Can Homeowners Insurance Be Included in Your Mortgage?

by Carl Carabelli

    Maintaining homeowners insurance is a key component in getting a mortgage. By naming your mortgage company as loss payee on your policy, the insurance company will pay your lender in the event something happens to your house. For both convenience and security, you can include your homeowners insurance in your monthly mortgage payment.

    In many cases, including homeowners insurance isn't even your option. Since your house is collateral for the lender, the lender will often require that you not only maintain homeowners insurance, but that you make regular payments toward it. Just because such an arrangement is required, however, doesn't mean it can't be beneficial. By paying your homeowners insurance premium with your monthly mortgage payment, you never have to worry about forgetting a payment.

    Before you even close on a loan, you have to make sure the bank is protected. When you are approved and ready to settle, call your homeowners insurance company. Tell the representative that you will be closing a loan and need to add your new lender as mortgagee. The insurance needs to cover at least the loan amount. Coverage beyond the loan amount isn't the bank's concern. By naming the lender as mortgagee, you ensure that the insurance company will satisfy the bank's interests first.

    At closing, you will set up an escrow account for your homeowners insurance payments. You will sign an escrow agreement and pay your first year's premium in full. The reason it's handled this way is that you pay for your first year of coverage in advance, then spend the next 12 months building toward the following year's premium. You will also sign an escrow agreement, which will detail the handling of the account and cement your promise to pay your homeowners premium with your mortgage payments.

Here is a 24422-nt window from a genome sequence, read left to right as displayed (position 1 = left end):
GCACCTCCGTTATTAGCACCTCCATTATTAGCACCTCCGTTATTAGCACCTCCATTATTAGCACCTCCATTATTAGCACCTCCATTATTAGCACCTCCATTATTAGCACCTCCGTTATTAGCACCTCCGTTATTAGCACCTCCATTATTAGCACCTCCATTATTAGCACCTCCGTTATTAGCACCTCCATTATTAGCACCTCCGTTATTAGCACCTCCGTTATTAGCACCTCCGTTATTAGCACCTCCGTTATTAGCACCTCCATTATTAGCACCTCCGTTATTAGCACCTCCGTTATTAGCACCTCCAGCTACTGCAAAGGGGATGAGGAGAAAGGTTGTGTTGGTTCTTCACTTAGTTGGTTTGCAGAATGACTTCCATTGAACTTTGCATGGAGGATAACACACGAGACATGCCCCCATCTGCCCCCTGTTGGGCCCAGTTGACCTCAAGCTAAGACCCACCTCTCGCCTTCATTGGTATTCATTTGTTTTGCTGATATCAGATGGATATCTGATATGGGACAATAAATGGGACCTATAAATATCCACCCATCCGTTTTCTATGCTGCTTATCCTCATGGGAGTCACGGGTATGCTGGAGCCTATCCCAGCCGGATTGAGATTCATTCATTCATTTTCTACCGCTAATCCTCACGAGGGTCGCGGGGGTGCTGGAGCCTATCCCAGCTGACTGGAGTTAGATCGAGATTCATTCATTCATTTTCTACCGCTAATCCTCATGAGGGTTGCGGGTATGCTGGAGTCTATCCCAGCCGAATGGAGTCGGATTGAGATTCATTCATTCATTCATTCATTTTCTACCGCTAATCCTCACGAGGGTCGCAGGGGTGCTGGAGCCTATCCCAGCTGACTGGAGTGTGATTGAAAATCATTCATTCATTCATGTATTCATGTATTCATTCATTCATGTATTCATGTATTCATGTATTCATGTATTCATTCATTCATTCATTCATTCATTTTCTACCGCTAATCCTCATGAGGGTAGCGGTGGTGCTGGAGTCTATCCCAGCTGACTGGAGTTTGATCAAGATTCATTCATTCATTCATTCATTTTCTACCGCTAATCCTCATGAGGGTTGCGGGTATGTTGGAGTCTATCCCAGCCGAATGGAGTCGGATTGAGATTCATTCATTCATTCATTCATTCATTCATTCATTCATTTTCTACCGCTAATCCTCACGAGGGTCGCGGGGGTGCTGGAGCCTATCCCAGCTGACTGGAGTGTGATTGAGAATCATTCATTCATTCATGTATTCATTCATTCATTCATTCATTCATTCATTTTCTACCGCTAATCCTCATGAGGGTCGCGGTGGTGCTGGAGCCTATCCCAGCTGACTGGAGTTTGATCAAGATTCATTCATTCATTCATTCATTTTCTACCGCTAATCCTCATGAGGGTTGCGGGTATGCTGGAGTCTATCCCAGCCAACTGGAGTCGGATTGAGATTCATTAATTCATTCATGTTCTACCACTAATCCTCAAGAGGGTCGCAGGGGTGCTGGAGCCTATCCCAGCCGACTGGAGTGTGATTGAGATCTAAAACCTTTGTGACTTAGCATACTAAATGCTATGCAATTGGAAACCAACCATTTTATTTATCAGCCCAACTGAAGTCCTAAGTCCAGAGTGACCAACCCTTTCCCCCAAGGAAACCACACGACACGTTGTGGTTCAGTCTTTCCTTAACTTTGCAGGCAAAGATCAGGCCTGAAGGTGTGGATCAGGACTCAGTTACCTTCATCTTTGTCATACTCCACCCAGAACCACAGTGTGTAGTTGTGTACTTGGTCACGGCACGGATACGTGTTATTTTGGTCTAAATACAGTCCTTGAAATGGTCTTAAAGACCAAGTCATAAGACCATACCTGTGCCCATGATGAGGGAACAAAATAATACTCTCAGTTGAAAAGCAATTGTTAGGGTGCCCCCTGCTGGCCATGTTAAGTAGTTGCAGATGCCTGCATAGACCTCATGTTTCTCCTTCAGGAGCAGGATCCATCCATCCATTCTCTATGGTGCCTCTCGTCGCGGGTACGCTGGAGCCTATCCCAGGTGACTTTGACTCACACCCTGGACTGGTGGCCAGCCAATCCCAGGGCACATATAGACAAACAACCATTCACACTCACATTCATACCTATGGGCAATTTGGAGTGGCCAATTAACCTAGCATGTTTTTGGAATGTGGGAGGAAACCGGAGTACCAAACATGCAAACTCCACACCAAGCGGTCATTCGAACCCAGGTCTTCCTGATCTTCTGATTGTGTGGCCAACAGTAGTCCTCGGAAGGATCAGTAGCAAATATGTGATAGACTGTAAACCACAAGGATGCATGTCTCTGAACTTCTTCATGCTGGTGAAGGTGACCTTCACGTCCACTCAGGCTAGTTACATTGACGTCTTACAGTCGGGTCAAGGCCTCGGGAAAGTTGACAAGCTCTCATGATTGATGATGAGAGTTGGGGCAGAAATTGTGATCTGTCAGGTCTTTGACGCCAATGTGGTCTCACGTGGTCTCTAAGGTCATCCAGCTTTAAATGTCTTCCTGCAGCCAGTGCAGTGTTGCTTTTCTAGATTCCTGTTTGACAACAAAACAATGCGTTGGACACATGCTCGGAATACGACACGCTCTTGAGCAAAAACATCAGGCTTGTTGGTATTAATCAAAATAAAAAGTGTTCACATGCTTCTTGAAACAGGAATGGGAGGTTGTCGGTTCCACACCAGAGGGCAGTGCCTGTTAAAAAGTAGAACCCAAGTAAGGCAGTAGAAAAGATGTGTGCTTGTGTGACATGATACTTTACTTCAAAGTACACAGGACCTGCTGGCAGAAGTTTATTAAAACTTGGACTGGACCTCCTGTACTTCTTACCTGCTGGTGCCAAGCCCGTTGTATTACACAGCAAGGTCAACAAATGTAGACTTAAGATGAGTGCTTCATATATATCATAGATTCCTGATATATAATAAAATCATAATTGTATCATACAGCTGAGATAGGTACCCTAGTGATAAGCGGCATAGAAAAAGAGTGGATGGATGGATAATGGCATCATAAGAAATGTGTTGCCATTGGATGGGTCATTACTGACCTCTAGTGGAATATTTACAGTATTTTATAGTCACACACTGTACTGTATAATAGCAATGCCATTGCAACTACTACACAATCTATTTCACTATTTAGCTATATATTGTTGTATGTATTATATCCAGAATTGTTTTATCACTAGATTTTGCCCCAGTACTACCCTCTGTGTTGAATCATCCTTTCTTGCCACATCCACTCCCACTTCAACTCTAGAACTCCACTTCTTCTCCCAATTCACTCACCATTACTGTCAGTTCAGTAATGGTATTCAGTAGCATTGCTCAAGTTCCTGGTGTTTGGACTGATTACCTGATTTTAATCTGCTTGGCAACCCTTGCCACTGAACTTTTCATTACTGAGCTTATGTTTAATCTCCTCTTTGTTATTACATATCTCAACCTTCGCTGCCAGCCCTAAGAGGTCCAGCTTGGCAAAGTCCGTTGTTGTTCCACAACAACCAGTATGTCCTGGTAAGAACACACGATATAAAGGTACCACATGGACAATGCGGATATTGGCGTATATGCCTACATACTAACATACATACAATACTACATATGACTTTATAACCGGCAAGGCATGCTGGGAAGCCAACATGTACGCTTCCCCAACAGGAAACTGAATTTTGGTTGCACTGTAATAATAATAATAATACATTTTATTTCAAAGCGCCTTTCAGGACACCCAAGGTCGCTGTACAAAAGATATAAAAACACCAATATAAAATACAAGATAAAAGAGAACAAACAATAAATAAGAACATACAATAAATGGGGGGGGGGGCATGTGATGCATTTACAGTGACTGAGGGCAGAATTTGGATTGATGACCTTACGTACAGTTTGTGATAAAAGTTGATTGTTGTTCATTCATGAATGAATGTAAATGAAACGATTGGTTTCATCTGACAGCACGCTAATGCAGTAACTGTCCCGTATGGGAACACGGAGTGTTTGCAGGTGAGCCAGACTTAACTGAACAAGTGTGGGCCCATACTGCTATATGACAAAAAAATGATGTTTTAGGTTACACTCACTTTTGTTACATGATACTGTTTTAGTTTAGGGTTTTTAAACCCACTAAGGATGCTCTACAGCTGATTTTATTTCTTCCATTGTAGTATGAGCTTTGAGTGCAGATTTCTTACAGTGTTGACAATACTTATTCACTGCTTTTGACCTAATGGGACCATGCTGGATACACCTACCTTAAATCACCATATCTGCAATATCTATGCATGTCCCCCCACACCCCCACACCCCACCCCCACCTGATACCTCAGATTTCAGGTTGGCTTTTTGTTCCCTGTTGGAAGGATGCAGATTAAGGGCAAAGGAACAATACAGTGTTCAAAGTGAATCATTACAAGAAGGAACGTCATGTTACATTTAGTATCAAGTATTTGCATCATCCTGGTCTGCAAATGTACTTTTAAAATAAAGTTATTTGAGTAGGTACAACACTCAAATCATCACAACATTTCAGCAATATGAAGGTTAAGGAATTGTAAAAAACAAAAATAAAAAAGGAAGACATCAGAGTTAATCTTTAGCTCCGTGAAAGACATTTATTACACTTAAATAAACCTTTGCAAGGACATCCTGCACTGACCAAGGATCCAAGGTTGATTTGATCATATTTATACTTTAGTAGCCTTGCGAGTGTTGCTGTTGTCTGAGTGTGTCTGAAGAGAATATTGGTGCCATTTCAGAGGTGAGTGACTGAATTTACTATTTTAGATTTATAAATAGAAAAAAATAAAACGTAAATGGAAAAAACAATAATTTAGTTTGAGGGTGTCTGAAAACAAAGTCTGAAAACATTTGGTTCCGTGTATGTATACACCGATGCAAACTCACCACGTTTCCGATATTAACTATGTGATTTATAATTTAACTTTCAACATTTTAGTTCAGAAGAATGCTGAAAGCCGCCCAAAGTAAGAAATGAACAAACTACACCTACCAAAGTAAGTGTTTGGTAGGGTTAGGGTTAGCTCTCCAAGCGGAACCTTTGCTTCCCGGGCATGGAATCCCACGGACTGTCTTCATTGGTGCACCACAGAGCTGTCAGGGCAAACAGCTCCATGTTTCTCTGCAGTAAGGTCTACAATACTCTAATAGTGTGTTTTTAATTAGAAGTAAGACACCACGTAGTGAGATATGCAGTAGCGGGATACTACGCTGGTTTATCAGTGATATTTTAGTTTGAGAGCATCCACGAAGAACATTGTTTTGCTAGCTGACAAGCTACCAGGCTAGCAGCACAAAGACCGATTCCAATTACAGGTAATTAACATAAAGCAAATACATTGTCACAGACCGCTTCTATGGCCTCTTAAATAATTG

Your next year's premium will be divided over 12 months. This means if your yearly premium is $600, you will pay $50 per month with your mortgage payment. If, for any reason, you change your coverage, you will typically end up with an escrow shortage or surplus. The bank will determine this during its yearly escrow analysis. This is a process in which the bank reviews your escrow account to make sure everything is in order. If your coverage goes up, you will be faced with a shortage. You will have the option to pay in full up front, or spread the additional amount over the next 12 months. If you're lucky enough that your coverage has gone down, you will have a surplus, in which case you will be pleased to find a reimbursement check in the mail, several weeks after the escrow analysis.

    About the Author

    Carl Carabelli has been writing in various capacities for more than 15 years. He has utilized his creative writing skills to enhance his other ventures such as financial analysis, copywriting and contributing various articles and opinion pieces. Carabelli earned a bachelor's degree in communications from Seton Hall and has worked in banking, notably commercial lending, since 2001.

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